For Hugo For Life

A family's longing for a child lost to Meningitis


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crashing waves

The clarity of the ideas here rang loud and true with me, thanks so much for sharing this Ben. The more you have of love, the more the scars will deepen. I am equally convinced that the hurt surrounding bereavement matters but I learnt to let the grief run its natural cycle. I was very close to leading myself down a path of obligated grief due to a deep sense of guilt of not giving the same daily attention to my son as I would have, were he were still alive.
The concept of scars in my mind immediately drew a parallel to a scene in Cars 2 where Mater was about to get a disguise for a mission:
“Holly – The disguise won’t calibrate effectively without a smooth surface to graft onto.
Mater – For a second there, I thought you was tryin’ to fix my dents.
Holly – Yes, I was.
Mater – Then, no, thank you. I don’t get them dents buffed, pulled, filled or painted by Nobody. They way too valuable.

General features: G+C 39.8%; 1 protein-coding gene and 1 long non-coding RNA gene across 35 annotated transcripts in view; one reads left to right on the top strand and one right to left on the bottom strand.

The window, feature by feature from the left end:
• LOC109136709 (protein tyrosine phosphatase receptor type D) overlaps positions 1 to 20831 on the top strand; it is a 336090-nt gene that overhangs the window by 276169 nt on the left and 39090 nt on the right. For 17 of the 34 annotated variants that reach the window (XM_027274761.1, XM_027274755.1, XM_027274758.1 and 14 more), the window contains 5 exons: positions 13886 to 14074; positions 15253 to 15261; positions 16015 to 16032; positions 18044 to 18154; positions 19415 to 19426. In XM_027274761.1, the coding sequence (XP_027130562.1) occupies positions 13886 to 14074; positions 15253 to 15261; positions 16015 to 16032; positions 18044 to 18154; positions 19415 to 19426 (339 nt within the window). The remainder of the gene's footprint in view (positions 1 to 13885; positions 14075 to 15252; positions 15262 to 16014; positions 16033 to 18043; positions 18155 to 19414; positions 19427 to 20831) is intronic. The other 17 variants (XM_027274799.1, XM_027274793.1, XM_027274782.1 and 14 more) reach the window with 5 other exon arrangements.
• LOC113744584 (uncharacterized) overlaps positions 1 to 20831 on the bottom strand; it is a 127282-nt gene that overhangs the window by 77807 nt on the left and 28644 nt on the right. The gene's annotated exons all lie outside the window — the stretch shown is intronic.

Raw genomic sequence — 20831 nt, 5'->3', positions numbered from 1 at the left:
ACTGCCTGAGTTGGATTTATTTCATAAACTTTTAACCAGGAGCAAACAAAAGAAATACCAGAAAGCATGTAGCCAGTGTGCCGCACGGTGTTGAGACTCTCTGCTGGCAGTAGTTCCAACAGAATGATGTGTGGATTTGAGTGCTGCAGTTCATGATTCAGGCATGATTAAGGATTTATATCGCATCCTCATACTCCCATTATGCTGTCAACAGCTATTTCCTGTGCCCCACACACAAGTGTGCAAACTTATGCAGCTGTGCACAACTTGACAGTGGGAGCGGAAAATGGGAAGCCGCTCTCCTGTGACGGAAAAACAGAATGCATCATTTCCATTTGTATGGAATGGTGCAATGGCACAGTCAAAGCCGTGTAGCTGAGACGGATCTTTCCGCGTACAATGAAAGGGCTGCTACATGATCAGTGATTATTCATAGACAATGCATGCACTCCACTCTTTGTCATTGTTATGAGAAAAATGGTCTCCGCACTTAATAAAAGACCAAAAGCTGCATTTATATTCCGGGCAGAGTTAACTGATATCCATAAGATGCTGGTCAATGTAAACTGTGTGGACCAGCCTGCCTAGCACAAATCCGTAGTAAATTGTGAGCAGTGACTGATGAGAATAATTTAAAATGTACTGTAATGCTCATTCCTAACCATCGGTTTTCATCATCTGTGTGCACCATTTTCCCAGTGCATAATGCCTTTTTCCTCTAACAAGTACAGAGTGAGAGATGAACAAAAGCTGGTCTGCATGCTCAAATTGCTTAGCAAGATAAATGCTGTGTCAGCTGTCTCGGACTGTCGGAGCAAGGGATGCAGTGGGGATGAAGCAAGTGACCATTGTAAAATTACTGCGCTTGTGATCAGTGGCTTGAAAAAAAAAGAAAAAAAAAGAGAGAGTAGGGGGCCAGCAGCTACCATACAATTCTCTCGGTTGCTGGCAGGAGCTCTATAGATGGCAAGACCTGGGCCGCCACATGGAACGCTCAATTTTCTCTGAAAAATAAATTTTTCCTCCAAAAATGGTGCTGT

Holly – Your dents are valuable? Really?
Mater – I come by each one of ’em with my best friend, Lightning McQueen. I don’t fix these. I wanna remember these dents forever.”

Take care, Simon

Life as a Widower

A friend emailed me this morning after reading something he thought I might like to see.

‘Now in my defence,’ he began, ‘I never send you stuff like this, but I stumbled on it this morning and thought of you.’

I appreciated his caution; some days I’m just not in the mood to think or talk about grief. But then once in a while I read something that I feel compelled to share, mainly because I think it might just help someone else. I know from experience that a few words written in the right order and delivered at the right time can make all the difference. I for one have many people to thank for the words and time they have shared with me.

This following piece is guest post of sorts. Four years ago a young man, whom I know nothing about, took to the internet to try to find…